Name: Cecilia Oluwafisayo Aransiola
Studying: LLM Human Rights Law at the University of Nottingham
From: Nigeria 

As an Associate Fellow of the Royal Commonwealth Society, Cecilia recently met with Prince Charles at a reception to mark this year’s Commonwealth Day celebrations in March. 

We caught up with Cecilia to find out more about her role as a Young Leader for the organisation Women Deliver, about her year at the University of Nottingham, and her human rights aspirations.


Chevening: Your Chevening year is coming close to an end. What have you enjoyed most about the year?

Cecilia: As an unrelenting knowledge-seeking person, my time at the University of Nottingham has been phenomenal. The University of Nottingham School of Law and the Human Rights Law Center are remarkable. The teaching staff have vast experience in human rights and are tremendously passionate about imparting knowledge. The classes which are in group seminar form were interactive, with diverse perspectives on global human rights issues.

There has been a plethora of insightful lectures by eminent guest lecturers in the field of human rights and development. I must say, a lot has been learnt within a short while and I am yearning to put them to use in selfless services.

Being a member of university societies like Oxfam, UNICEF and the Anti-Slavery society has been an exciting way of providing altruistic service. Making friends with people from various parts of the world has been heart-warming in strengthening our common humanity.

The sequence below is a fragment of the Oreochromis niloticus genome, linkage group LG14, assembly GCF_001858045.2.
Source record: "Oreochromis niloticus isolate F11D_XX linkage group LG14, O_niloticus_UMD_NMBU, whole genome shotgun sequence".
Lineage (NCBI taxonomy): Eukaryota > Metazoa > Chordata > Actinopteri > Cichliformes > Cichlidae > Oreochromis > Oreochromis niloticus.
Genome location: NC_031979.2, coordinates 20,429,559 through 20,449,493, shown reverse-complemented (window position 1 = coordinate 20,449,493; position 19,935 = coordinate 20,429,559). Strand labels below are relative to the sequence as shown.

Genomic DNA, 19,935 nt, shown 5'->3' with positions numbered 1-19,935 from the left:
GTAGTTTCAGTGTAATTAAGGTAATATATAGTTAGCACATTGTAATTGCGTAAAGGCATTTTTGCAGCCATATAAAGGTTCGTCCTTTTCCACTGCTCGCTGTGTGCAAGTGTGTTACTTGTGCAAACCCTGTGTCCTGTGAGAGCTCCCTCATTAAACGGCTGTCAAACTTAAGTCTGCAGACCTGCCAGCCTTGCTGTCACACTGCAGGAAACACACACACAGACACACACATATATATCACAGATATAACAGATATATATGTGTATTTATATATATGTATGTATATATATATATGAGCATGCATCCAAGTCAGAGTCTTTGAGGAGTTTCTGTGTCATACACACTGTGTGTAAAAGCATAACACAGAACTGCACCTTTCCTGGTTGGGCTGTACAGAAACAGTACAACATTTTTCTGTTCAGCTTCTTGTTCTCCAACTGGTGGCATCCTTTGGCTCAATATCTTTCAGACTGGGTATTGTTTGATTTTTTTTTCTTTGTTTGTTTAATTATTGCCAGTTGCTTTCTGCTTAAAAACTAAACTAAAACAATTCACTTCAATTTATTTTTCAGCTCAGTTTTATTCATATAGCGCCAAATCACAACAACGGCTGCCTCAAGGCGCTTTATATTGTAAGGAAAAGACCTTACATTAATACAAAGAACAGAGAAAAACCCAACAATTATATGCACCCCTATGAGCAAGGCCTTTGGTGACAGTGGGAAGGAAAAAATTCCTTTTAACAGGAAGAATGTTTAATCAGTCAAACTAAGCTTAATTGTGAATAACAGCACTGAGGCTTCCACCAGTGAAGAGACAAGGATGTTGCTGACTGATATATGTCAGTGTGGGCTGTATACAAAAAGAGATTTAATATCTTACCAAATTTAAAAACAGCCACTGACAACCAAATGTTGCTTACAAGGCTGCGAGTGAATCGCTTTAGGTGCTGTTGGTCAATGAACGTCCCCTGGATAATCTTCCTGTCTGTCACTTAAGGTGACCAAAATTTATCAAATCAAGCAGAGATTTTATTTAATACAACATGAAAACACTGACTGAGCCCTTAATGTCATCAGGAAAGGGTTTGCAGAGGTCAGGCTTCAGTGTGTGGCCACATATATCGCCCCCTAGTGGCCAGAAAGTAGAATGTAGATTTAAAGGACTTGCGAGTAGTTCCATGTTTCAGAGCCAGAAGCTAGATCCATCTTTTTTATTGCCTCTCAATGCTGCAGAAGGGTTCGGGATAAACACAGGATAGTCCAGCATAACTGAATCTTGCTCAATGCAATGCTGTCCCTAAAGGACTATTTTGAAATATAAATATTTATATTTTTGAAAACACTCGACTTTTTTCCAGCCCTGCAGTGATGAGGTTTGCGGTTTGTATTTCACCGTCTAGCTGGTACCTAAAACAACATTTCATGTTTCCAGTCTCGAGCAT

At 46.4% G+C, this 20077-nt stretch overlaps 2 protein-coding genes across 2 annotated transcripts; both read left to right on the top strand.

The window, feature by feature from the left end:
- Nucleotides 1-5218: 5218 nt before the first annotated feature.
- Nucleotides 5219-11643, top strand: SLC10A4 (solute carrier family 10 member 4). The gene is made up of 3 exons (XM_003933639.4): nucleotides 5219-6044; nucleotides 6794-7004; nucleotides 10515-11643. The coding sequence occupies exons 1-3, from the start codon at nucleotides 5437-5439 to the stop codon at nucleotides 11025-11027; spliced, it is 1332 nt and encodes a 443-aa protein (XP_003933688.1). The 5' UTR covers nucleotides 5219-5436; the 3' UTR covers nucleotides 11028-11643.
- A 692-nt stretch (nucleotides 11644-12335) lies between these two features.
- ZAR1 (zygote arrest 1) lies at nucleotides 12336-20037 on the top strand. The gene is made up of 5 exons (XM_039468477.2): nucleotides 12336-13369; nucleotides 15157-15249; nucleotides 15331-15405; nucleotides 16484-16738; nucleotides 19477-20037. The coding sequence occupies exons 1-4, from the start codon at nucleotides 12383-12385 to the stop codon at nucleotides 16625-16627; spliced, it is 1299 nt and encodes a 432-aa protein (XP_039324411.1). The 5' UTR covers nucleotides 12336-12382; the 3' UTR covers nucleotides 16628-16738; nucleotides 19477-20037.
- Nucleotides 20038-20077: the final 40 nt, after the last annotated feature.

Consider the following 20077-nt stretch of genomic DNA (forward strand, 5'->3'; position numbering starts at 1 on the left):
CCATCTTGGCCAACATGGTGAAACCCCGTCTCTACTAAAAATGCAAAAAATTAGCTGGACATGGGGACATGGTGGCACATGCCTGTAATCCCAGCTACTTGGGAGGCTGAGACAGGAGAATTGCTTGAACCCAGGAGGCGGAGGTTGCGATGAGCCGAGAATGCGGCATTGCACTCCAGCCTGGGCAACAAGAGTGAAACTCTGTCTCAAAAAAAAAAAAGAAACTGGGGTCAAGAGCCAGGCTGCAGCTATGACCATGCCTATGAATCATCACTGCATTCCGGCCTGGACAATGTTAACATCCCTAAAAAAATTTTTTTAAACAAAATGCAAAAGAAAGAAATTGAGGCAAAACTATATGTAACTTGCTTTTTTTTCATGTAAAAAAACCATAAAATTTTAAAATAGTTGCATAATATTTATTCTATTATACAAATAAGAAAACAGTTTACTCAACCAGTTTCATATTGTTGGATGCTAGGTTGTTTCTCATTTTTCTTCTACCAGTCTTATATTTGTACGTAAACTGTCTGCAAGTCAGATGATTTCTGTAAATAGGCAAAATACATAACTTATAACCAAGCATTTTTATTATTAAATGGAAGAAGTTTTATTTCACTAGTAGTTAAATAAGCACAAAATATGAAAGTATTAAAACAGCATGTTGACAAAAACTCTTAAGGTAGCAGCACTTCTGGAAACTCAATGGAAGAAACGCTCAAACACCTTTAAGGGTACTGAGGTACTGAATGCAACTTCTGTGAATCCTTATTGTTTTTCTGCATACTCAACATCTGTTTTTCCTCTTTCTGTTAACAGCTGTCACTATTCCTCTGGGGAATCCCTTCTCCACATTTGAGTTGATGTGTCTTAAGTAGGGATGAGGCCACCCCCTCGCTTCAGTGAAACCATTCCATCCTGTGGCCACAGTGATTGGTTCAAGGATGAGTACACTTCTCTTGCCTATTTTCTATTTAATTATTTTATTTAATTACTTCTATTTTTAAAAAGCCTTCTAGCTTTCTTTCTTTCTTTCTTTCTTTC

How have you found the course you are studying and how do you think it will be of use when you return home?

I have been working in the human rights field for years now, but the LLM Human Rights Law course has further exposed me to contemporary developments in the field of human rights. To God be the glory, I am confident to say that I now have a better grounding in innovative ways to be strategic about my human rights promotion and protection work.

My skills have been honed to better demand accountability from government with regards to their international human rights obligations. Our national laws must be harmonised in line with international human rights standards, with operative and justiciable rights for all.

With the knowledge gained through this scholarship, I am very positive that I am better equipped to hold government and other stakeholders accountable in my advocacy and demand for human rights compliant legislations, policies, and repeal of discriminatory laws. Thereby, creating a just, equitable, and inclusive society where the rights of all are respected, protected, and fulfilled.